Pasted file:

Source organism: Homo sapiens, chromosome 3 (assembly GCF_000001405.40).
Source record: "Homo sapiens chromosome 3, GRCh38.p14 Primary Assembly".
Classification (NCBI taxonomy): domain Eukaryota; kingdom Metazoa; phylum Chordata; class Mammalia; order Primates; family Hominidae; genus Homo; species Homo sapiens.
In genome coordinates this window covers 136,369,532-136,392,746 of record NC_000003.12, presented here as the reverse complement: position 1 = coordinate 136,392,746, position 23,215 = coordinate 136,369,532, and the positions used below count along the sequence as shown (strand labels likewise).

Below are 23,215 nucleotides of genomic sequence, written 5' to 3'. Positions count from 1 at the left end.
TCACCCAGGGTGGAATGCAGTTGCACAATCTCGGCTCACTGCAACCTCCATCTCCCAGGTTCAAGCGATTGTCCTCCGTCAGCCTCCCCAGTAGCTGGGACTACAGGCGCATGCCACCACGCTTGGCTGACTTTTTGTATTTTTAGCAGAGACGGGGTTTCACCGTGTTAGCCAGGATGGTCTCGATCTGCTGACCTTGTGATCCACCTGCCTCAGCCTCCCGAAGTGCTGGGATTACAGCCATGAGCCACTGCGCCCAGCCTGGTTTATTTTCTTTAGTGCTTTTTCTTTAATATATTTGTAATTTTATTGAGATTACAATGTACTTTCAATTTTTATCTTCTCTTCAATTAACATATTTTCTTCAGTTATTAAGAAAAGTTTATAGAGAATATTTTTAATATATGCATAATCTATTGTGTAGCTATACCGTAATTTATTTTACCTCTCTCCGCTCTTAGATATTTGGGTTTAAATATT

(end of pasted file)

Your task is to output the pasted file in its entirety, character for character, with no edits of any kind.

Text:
Source organism: Homo sapiens, chromosome 3 (assembly GCF_000001405.40).
Source record: "Homo sapiens chromosome 3, GRCh38.p14 Primary Assembly".
Classification (NCBI taxonomy): domain Eukaryota; kingdom Metazoa; phylum Chordata; class Mammalia; order Primates; family Hominidae; genus Homo; species Homo sapiens.
In genome coordinates this window covers 136,369,532-136,392,746 of record NC_000003.12, presented here as the reverse complement: position 1 = coordinate 136,392,746, position 23,215 = coordinate 136,369,532, and the positions used below count along the sequence as shown (strand labels likewise).

Below are 23,215 nucleotides of genomic sequence, written 5' to 3'. Positions count from 1 at the left end.
TCACCCAGGGTGGAATGCAGTTGCACAATCTCGGCTCACTGCAACCTCCATCTCCCAGGTTCAAGCGATTGTCCTCCGTCAGCCTCCCCAGTAGCTGGGACTACAGGCGCATGCCACCACGCTTGGCTGACTTTTTGTATTTTTAGCAGAGACGGGGTTTCACCGTGTTAGCCAGGATGGTCTCGATCTGCTGACCTTGTGATCCACCTGCCTCAGCCTCCCGAAGTGCTGGGATTACAGCCATGAGCCACTGCGCCCAGCCTGGTTTATTTTCTTTAGTGCTTTTTCTTTAATATATTTGTAATTTTATTGAGATTACAATGTACTTTCAATTTTTATCTTCTCTTCAATTAACATATTTTCTTCAGTTATTAAGAAAAGTTTATAGAGAATATTTTTAATATATGCATAATCTATTGTGTAGCTATACCGTAATTTATTTTACCTCTCTCCGCTCTTAGATATTTGGGTTTAAATATT